Mujaddid Alf Sani

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The first of the great reformers, Sheikh Ahmad Sarhindi al-Farooqi an-Naqshbandi, was born in Sarhind on June 26, 1564. He belonged to a devout Muslim family that claimed descent from Hazrat Umar Farooq (RA). His father Sheikh Abdul Ahad was a well-known sufi of his times. Sheikh Ahmad received his basic education at home. His initial instructions in the Holy Quran, Hadith and theology were rendered in Sarhind and Sialkot. Later, he devoted most of his time to the study of Hadith, Tafseer and philosophy. He worked for some time in Lahore as well. But the greater part of his life was spent in Sarhind, where he was to become the champion of Islamic values. It was not until he was 36 years old that he went to Delhi and joined the Naqshbandiya Silsilah under the discipleship of Khawaja Baqi Billah.

During this period the Muslims in India had become so deficient in the knowledge of true Islam that they had more belief in Karamat or miracles of the saints than Islamic teachings. The Ulema and theologians of the time had ceased to refer to the Quran and Hadith in their commentaries, and considered jurisprudence the only religious knowledge. Akbar, the Mughal king had started a series of experiments with Islam, propagating his own religion Din-i-Ilahi, an amalgamation of Hindu and Muslim beliefs. In these circumstances, Sheikh Ahmad set upon himself the task of purifying the Muslim society. His aim was to rid Islam of the accretions of Hindu Pantheism. He was highly critical of the philosophy of Wahdat-ul Wujud, against which he gave his philosophy of Wahdat-ush-Shuhud.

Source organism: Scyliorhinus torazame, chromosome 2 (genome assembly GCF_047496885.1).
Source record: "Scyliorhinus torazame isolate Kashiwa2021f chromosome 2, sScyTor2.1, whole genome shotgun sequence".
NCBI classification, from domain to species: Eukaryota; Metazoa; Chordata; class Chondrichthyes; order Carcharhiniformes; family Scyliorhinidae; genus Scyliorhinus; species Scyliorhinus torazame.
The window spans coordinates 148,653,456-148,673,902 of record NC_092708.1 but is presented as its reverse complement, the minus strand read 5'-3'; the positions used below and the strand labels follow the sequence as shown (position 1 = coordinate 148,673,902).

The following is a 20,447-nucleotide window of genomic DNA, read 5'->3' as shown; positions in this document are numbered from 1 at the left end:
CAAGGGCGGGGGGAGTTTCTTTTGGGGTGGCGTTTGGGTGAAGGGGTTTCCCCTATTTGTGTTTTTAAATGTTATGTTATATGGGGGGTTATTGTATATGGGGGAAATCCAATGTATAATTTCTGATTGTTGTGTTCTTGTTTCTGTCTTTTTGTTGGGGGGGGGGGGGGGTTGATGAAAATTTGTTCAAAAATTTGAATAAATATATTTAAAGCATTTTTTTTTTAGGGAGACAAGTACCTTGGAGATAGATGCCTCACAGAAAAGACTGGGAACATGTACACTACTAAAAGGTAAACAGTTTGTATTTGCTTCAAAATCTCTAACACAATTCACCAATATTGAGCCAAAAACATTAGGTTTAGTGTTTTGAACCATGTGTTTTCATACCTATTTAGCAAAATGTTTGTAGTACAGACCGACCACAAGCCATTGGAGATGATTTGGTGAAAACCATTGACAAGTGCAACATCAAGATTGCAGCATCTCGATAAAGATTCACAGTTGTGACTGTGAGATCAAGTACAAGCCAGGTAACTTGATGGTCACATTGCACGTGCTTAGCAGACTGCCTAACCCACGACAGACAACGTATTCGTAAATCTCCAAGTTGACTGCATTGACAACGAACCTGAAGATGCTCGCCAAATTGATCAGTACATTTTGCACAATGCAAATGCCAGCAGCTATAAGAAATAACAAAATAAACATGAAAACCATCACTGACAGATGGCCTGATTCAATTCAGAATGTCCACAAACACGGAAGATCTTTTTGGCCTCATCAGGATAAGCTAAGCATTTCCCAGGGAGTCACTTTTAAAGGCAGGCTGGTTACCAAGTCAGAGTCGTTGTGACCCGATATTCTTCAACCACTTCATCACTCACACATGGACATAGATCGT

He entered into correspondence with Muslim scholars and clerics and laid stress on following the true contours of Islam. To him, mysticism without Shariah was misleading. He stressed the importance of Namaz and fasting. Through preaching, discussions and his maktubat addressed to important nobles and leaders of religious thought, he spread his message amongst the elite in particular. As he and his followers also worked in the imperial camp and army, he was

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